I’ll have to wait until another time for a sample. Even if the kitchen weren’t backed up, I shouldn’t spend the money. I’ve burned through twelve boxes of off-brand snack cakes in my classroom since the Lil’ Ray M&M’s incident. My students constantly claim hunger pangs. I don’t know who’s lying and who’s telling the truth, and I haven’t asked as many questions as I probably should. Maybe I’m hoping that if they can’t be won with books, chocolate sponge cake and fluffy filling might do the trick.

I make my way into the cash register line, studying the pies in the glass case while I advance, one satisfied customer at a time, toward the African American woman at the counter, whom I hear others addressing as
Granny T.
White-haired with hazel eyes and the stocky look of many of the people I’ve met in Augustine, she’s decked out in a pink church dress and hat. She cuts up with customers as she flies through tickets, adding totals in her head, doling out lollipops to kids, and commenting on who’s grown at least an inch since last week,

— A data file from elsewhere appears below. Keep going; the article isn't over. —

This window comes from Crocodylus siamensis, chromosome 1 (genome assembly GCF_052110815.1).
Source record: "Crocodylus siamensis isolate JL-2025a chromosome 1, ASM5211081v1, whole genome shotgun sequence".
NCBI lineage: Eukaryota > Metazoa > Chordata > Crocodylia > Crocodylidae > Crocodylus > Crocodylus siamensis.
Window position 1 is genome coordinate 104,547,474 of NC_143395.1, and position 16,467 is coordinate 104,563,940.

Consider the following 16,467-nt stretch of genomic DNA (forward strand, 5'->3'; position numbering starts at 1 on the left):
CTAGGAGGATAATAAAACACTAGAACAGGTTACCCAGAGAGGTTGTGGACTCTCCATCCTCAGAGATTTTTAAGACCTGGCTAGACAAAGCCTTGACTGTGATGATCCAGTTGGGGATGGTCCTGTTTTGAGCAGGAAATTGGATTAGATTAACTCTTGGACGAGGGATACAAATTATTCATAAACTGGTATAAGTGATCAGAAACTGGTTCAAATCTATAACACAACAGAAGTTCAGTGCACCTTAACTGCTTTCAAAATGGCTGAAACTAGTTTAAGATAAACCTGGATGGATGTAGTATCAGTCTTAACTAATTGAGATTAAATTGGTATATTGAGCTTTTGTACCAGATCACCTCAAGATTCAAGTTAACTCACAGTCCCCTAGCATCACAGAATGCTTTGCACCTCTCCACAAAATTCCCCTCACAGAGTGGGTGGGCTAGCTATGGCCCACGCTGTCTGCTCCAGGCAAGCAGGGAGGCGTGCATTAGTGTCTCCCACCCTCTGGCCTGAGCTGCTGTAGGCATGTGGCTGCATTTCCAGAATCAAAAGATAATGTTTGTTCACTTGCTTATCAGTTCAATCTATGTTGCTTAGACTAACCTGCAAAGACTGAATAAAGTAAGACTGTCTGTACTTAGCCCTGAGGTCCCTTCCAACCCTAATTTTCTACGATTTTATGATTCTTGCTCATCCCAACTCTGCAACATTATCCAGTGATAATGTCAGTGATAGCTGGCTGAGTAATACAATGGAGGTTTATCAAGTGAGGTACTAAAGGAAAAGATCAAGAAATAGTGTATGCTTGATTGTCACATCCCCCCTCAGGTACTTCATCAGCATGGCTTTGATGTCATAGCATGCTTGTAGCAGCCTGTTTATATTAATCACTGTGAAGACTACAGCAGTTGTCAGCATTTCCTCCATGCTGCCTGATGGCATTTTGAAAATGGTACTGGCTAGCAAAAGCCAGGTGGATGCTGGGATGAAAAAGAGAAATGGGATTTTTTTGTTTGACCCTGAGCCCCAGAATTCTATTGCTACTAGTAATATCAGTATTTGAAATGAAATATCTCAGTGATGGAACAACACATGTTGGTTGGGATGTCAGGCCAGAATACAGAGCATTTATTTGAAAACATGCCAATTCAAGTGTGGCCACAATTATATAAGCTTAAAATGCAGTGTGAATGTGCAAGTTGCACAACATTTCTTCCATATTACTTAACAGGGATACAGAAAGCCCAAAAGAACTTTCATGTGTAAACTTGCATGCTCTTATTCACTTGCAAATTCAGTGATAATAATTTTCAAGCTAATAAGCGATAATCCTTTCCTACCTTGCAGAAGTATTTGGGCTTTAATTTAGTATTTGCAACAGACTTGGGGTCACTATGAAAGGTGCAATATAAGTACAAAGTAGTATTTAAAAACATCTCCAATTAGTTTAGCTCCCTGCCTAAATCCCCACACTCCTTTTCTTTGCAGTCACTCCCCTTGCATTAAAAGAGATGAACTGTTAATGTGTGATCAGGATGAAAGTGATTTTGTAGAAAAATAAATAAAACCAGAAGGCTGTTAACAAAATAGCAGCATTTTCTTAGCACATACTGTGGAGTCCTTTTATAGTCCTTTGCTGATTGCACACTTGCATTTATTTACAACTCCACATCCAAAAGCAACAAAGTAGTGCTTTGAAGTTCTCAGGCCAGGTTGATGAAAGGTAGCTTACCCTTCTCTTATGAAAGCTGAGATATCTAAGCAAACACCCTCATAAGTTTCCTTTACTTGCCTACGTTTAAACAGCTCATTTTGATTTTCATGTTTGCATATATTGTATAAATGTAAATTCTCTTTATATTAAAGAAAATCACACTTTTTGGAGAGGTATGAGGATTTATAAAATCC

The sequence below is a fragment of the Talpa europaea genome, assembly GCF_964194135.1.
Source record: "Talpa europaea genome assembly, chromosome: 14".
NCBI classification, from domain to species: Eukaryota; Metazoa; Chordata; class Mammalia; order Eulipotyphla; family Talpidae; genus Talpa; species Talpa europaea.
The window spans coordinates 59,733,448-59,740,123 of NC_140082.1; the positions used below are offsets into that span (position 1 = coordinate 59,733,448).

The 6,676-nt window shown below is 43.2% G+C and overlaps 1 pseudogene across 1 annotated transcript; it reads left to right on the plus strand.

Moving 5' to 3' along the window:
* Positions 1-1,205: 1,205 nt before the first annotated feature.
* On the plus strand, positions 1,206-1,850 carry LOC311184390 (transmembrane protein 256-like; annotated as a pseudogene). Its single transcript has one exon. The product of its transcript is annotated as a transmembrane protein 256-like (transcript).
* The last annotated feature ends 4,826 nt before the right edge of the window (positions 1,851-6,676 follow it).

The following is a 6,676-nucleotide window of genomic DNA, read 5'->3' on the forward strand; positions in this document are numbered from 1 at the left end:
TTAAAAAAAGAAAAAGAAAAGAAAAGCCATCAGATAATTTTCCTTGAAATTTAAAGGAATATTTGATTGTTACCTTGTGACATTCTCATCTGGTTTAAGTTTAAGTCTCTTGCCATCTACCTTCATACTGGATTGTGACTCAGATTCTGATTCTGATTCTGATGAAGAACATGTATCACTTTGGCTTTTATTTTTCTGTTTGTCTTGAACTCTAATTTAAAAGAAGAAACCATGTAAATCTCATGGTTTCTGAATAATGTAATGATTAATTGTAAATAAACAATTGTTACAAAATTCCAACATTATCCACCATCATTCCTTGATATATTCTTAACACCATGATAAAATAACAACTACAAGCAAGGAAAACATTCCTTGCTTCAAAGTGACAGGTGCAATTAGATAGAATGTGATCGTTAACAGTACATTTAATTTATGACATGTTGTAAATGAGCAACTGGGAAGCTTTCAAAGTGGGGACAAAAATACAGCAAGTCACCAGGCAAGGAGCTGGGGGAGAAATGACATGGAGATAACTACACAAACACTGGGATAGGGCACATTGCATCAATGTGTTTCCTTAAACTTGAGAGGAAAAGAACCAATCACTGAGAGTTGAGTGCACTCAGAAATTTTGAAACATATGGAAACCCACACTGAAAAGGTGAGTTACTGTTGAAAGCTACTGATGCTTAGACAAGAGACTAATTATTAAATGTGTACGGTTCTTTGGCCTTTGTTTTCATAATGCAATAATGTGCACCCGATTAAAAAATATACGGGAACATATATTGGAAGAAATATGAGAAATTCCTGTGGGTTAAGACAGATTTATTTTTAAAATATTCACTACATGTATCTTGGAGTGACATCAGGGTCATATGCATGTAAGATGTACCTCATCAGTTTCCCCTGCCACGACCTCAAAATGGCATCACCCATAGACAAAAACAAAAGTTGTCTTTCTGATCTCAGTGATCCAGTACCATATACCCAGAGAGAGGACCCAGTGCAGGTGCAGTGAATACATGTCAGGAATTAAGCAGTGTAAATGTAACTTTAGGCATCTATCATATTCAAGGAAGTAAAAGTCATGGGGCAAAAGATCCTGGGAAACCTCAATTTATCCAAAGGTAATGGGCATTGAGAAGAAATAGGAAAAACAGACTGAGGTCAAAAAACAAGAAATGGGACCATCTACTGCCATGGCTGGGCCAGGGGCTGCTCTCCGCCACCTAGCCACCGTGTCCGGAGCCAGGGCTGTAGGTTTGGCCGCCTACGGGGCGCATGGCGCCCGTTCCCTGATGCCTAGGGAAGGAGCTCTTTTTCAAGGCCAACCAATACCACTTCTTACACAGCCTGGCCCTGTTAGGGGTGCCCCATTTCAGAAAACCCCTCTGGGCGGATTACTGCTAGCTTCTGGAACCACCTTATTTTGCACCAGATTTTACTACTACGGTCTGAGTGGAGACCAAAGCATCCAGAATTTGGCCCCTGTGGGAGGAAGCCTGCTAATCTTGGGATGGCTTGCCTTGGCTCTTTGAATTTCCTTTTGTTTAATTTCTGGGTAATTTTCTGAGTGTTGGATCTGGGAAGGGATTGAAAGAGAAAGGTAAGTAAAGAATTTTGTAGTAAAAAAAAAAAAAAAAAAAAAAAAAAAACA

I do declare.

“Benny Silva.” I introduce myself and she reaches across the counter to shake my hand. Her thin, knobby fingers compress my palm. She’s got a good grip.

“Benny?” she repeats. “Your daddy want a son, did he?”

I chuckle. That is the most oft-invoked reaction to the nickname my father saddled me with before deciding he didn’t really want me, after all. “Short for Benedetta. I’m half Italian…and Portuguese.”

“Mmm-hmmm. You got that pretty skin.” She narrows one eye and looks me over.

I offer, “Well, I don’t sunburn too much, at least.”

“Watch out,” she warns. “You best get you a good hat. This Louisiana sun, she is wicked as sin. You got your ticket so I can ring you up, sugar?”

“Oh, I didn’t eat.” I quickly explain the roof problem and why I’ve come. “The old white house out by the graveyard? I tried going by the real estate office yesterday, but the note says there was a medical emergency.”